Which begs the question: was Arsene Wenger’s move towards tiki-taka football inspired by Barcelona’s success or the increased space available to his players following the move from Highbury?
Wenger had previously complained about the Gunners’ compact home. Speaking at the peak of his powers in 2002, the Frenchman said: “There is something about the size of the pitch at home,.
“It’s tight and, of course, we have a dynamic way of playing, everybody defends well and we are a team who put opponents under pressure, so there is more physical contact.
“On a bigger pitch, you have less contact. It is certainly linked with that. Highbury is very compact.”
That is perhaps one explanation for the compromises Wenger was prepared to take in order to facilitate the big move to the Emirates Stadium.
Former Rangers manager Graeme Souness has previously discussed the measures he took to curtail Dynamo Kyiv’s attacking threat – and specifically the runs of left winger Oleh Blokhin – ahead of a 1987 European Cup tie.
According to The Blizzard, Souness said: “The pitch didn’t have to be a fixed width as long as it was above a certain minimum, so I thought: Right, I’ll make it the absolute minimum.
“On the Tuesday afternoon the Kyiv players trained on the pitch when it was the normal size. On the Wednesday night they came out for the match and must have been shocked to discover that, after 15 paces, they were on the touchline. It wasn’t purist stuff but it was within the rules.”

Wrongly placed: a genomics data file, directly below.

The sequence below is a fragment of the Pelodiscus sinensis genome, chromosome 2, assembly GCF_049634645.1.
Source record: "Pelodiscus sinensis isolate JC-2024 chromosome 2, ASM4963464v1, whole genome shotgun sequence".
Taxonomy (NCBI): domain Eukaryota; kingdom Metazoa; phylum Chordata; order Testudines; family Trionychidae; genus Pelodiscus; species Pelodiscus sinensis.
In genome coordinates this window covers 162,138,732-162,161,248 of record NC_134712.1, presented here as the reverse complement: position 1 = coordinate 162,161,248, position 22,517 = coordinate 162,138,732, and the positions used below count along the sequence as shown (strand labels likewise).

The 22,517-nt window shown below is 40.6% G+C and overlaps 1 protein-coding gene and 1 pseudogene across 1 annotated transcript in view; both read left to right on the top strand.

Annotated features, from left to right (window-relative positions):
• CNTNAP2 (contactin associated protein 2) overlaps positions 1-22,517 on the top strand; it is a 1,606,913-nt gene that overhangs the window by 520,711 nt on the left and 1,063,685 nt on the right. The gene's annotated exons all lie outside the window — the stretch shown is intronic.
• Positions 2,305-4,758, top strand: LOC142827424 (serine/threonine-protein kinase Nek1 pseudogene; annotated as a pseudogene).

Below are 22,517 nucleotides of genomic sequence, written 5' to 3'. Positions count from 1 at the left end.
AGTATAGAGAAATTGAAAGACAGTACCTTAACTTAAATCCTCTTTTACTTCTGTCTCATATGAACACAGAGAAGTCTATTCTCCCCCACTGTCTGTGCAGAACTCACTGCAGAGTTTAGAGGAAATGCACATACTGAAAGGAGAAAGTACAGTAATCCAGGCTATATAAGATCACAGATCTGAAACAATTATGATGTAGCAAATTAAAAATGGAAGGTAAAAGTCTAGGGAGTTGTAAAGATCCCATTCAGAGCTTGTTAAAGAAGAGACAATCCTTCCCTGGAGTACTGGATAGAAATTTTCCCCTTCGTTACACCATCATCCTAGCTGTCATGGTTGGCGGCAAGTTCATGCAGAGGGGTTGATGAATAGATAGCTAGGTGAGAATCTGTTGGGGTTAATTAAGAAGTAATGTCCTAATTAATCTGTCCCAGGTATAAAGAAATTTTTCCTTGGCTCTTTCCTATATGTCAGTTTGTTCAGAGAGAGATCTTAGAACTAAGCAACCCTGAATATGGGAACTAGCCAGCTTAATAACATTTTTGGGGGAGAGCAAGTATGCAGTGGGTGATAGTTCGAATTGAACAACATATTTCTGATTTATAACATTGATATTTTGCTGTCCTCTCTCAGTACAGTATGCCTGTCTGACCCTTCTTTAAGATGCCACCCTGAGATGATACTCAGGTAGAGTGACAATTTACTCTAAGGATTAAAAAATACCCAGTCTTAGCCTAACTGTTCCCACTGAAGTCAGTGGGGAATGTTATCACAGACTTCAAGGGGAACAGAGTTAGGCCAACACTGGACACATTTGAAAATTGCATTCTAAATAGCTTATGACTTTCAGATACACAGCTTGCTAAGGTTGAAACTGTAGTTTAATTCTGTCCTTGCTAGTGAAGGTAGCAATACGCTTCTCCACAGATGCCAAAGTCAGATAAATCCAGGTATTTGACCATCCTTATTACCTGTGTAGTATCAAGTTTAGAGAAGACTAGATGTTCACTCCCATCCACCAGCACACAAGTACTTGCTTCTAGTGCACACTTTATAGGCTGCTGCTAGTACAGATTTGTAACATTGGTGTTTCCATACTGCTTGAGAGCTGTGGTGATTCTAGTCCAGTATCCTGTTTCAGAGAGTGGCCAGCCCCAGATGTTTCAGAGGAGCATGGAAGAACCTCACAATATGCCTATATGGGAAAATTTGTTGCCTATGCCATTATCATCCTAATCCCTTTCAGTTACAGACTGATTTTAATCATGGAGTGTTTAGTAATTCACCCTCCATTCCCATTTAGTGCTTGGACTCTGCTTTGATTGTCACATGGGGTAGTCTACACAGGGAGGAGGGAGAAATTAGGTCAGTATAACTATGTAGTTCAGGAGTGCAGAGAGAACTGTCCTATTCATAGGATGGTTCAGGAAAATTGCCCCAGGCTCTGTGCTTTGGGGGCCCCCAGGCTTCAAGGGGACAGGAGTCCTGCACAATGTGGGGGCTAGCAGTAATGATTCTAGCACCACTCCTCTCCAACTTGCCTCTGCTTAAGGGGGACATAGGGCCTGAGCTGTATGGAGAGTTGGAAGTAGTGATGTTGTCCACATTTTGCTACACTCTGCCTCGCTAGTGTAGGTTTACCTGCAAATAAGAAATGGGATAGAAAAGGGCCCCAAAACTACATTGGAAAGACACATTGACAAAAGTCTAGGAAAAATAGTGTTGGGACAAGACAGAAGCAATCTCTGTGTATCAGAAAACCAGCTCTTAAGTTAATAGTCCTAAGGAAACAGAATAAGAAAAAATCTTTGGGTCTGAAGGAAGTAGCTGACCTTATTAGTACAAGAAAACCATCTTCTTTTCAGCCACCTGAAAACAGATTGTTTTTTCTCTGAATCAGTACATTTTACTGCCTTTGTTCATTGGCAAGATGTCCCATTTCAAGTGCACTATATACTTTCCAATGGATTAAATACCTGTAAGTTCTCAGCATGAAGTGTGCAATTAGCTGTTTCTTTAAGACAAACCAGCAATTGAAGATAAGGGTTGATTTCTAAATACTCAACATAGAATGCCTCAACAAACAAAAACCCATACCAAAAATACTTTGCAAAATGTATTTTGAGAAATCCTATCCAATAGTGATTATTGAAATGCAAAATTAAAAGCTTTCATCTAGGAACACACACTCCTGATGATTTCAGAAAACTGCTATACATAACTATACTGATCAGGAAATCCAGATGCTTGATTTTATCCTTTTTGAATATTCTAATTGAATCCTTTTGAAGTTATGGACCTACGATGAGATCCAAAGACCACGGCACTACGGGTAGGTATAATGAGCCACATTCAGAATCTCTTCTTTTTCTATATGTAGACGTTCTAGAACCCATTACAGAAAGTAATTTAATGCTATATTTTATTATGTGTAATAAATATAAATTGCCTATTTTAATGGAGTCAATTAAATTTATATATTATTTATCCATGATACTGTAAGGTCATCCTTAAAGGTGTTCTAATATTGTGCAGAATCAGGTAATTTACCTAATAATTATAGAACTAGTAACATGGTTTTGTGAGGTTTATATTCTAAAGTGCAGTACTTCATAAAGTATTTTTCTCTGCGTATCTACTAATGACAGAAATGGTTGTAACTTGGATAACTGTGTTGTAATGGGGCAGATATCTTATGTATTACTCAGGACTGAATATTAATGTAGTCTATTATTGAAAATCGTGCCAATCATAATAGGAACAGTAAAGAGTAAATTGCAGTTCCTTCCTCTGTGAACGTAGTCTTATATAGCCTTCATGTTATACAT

It was also very effective. Blokhin sufficiently restricted, Rangers overturned a 1-0 deficit from the first leg to win 2-1 on aggregate following the Ibrox pitch shenanigans.
In the photo above, you can see Souness giving a broadcast interview while standing on the ‘old’ touchline. The touchline for the Dynamo game can be seen a few paces behind him, which gives a good indication of the amount of space that was taken away from Blokhim for the evening.
What is the biggest football pitch in the Premier League?
Given what we have been discussed about pitch sizes being adapted to suit tactics, the home of English football’s biggest pitch should come as no surprise. That’s right, Manchester City’s Etihad Stadium has English football’s biggest pitch.
Pep Guardiola’s tiki-taka style is assisted by a pitch that is 116 yards long by 77 yards wide – plenty of room in which for City’s midfield schemes and pacy attackers to set about their work.
The next biggest pitch belongs to their rivals Manchester United. The playing area at Old Trafford is also 116 yards long, but is a yard narrower at 76 yards.
The Etihad Stadium pitch is even bigger than the famously energy-sapping pitch at Wembley, which is 115 yards long by 75 yards wide (slightly narrower than the pitch at the old Wembley).
What is the smallest football pitch in the Premier League?